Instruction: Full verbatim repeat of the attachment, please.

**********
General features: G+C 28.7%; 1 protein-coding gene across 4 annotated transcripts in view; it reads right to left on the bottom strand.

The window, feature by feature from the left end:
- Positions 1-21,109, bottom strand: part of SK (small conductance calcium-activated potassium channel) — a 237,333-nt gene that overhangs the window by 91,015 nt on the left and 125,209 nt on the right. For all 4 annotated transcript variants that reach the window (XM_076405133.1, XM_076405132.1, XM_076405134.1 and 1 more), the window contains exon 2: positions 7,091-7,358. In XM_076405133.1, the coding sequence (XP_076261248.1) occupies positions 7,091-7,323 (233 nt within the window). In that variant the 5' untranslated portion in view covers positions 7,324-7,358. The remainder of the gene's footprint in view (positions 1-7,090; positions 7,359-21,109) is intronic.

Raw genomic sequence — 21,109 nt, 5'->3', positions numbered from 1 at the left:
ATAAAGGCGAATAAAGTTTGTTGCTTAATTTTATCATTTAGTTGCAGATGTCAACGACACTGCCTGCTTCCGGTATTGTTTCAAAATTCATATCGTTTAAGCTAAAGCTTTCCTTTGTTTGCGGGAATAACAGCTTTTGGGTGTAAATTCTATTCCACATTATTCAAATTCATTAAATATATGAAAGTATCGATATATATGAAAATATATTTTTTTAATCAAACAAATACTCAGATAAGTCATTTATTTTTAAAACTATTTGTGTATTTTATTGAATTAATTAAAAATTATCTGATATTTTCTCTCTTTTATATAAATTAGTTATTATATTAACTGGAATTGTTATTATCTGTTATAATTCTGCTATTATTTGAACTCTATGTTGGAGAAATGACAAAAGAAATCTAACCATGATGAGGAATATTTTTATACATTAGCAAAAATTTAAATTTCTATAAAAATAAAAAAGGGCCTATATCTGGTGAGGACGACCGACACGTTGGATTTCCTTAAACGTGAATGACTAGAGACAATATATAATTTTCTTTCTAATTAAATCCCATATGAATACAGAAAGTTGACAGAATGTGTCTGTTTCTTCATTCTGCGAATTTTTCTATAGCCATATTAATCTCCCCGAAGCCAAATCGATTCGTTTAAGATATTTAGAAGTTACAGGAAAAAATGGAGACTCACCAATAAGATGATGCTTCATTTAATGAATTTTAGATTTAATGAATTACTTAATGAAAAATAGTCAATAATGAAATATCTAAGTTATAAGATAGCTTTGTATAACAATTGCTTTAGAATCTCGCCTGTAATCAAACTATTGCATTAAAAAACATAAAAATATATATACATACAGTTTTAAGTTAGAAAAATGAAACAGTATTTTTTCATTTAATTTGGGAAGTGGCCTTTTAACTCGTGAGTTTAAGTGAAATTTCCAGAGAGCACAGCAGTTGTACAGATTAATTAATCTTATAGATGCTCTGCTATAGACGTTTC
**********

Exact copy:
General features: G+C 28.7%; 1 protein-coding gene across 4 annotated transcripts in view; it reads right to left on the bottom strand.

The window, feature by feature from the left end:
- Positions 1-21,109, bottom strand: part of SK (small conductance calcium-activated potassium channel) — a 237,333-nt gene that overhangs the window by 91,015 nt on the left and 125,209 nt on the right. For all 4 annotated transcript variants that reach the window (XM_076405133.1, XM_076405132.1, XM_076405134.1 and 1 more), the window contains exon 2: positions 7,091-7,358. In XM_076405133.1, the coding sequence (XP_076261248.1) occupies positions 7,091-7,323 (233 nt within the window). In that variant the 5' untranslated portion in view covers positions 7,324-7,358. The remainder of the gene's footprint in view (positions 1-7,090; positions 7,359-21,109) is intronic.

Raw genomic sequence — 21,109 nt, 5'->3', positions numbered from 1 at the left:
ATAAAGGCGAATAAAGTTTGTTGCTTAATTTTATCATTTAGTTGCAGATGTCAACGACACTGCCTGCTTCCGGTATTGTTTCAAAATTCATATCGTTTAAGCTAAAGCTTTCCTTTGTTTGCGGGAATAACAGCTTTTGGGTGTAAATTCTATTCCACATTATTCAAATTCATTAAATATATGAAAGTATCGATATATATGAAAATATATTTTTTTAATCAAACAAATACTCAGATAAGTCATTTATTTTTAAAACTATTTGTGTATTTTATTGAATTAATTAAAAATTATCTGATATTTTCTCTCTTTTATATAAATTAGTTATTATATTAACTGGAATTGTTATTATCTGTTATAATTCTGCTATTATTTGAACTCTATGTTGGAGAAATGACAAAAGAAATCTAACCATGATGAGGAATATTTTTATACATTAGCAAAAATTTAAATTTCTATAAAAATAAAAAAGGGCCTATATCTGGTGAGGACGACCGACACGTTGGATTTCCTTAAACGTGAATGACTAGAGACAATATATAATTTTCTTTCTAATTAAATCCCATATGAATACAGAAAGTTGACAGAATGTGTCTGTTTCTTCATTCTGCGAATTTTTCTATAGCCATATTAATCTCCCCGAAGCCAAATCGATTCGTTTAAGATATTTAGAAGTTACAGGAAAAAATGGAGACTCACCAATAAGATGATGCTTCATTTAATGAATTTTAGATTTAATGAATTACTTAATGAAAAATAGTCAATAATGAAATATCTAAGTTATAAGATAGCTTTGTATAACAATTGCTTTAGAATCTCGCCTGTAATCAAACTATTGCATTAAAAAACATAAAAATATATATACATACAGTTTTAAGTTAGAAAAATGAAACAGTATTTTTTCATTTAATTTGGGAAGTGGCCTTTTAACTCGTGAGTTTAAGTGAAATTTCCAGAGAGCACAGCAGTTGTACAGATTAATTAATCTTATAGATGCTCTGCTATAGACGTTTC